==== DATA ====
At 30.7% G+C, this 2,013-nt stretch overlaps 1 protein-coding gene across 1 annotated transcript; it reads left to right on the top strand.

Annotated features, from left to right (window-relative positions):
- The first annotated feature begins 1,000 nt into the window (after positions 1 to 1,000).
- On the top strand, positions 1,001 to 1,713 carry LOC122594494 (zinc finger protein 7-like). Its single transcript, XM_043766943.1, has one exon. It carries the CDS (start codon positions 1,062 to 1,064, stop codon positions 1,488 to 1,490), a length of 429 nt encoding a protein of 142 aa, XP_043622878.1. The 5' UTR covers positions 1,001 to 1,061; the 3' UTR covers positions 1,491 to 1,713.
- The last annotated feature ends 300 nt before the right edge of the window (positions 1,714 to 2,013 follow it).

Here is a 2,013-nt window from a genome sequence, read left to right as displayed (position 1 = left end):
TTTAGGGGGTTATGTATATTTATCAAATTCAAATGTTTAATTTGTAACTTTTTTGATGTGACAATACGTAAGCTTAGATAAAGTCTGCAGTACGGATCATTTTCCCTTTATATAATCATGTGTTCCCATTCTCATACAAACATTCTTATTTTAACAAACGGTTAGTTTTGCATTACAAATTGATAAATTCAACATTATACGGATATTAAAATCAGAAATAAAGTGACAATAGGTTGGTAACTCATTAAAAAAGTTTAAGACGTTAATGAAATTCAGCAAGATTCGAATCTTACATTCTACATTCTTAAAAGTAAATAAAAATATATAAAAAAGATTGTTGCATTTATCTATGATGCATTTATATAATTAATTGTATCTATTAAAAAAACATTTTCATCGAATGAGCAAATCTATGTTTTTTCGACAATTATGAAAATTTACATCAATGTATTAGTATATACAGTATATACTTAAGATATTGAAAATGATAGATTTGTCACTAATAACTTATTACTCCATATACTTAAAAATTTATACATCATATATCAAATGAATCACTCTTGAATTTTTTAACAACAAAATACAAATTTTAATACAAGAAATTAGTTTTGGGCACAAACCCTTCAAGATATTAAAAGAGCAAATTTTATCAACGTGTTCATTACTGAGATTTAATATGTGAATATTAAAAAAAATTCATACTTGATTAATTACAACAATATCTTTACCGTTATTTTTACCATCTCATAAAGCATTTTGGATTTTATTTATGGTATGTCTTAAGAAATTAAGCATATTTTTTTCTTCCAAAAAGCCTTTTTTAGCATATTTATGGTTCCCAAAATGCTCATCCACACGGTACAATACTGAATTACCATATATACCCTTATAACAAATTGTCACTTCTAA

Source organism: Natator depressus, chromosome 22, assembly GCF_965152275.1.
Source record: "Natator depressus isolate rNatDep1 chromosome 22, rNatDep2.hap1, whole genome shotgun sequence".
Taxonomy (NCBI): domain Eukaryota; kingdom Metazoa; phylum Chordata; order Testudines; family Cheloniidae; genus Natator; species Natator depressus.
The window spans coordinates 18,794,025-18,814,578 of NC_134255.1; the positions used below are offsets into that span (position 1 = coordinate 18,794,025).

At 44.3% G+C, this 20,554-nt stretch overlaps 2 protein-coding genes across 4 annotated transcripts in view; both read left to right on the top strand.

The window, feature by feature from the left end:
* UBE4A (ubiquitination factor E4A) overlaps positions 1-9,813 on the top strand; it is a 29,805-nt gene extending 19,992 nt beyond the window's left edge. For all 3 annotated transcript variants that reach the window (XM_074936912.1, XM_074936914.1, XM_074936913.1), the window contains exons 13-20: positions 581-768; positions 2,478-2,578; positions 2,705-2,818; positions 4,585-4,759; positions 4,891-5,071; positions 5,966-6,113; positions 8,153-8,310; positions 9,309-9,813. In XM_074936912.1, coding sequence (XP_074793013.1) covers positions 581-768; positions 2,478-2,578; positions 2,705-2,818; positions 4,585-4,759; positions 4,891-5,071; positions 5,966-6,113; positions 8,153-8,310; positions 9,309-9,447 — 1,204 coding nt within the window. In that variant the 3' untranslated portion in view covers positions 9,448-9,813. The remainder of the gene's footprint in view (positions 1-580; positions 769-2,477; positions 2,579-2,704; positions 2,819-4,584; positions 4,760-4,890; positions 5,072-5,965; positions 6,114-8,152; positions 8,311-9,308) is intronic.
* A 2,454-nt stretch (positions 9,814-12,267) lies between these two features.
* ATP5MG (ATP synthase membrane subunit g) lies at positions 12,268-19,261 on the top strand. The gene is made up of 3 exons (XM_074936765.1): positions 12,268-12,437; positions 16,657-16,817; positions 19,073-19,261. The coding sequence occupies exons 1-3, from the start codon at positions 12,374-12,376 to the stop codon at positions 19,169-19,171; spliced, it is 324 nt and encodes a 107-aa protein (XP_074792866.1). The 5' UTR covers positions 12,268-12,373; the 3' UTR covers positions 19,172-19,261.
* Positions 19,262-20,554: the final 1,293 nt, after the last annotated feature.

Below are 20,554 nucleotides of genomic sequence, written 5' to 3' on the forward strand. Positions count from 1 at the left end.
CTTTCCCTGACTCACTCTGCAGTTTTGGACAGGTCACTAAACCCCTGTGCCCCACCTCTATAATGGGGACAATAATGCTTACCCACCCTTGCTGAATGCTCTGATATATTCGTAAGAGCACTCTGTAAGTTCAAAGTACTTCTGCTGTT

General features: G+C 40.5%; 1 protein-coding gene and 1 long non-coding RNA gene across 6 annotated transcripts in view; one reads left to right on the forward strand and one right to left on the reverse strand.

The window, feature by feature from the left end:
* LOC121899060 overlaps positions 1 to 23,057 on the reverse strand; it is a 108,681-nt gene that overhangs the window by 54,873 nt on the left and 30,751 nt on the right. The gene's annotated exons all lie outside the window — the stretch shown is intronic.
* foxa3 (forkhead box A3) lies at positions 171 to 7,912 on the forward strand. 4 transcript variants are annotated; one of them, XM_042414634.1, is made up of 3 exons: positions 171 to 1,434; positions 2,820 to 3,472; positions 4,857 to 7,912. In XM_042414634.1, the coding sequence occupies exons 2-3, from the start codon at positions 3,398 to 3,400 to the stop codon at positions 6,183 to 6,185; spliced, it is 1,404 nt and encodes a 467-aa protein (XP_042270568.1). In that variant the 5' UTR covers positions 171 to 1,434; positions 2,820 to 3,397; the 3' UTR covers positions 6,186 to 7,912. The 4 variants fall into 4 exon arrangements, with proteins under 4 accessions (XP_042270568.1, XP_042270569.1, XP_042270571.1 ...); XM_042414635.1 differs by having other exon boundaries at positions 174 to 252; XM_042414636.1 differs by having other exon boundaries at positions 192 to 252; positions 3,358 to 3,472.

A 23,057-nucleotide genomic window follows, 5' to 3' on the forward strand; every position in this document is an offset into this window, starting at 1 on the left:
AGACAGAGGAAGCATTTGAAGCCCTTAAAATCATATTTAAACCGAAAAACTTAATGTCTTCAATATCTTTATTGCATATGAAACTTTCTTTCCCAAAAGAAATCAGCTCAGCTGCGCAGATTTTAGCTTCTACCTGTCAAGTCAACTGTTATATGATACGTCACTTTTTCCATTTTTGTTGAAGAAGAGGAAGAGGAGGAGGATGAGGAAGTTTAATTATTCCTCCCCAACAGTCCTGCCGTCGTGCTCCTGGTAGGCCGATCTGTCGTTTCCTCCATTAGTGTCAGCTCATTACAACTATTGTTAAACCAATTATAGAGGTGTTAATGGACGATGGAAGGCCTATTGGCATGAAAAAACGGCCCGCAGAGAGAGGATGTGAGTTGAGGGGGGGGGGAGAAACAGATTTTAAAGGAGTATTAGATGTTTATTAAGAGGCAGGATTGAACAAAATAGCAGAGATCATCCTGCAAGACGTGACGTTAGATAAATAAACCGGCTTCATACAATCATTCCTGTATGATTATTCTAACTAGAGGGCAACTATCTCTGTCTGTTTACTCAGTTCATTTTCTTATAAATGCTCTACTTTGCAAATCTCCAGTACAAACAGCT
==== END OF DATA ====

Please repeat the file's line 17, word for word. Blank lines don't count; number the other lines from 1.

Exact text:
* Positions 19,262-20,554: the final 1,293 nt, after the last annotated feature.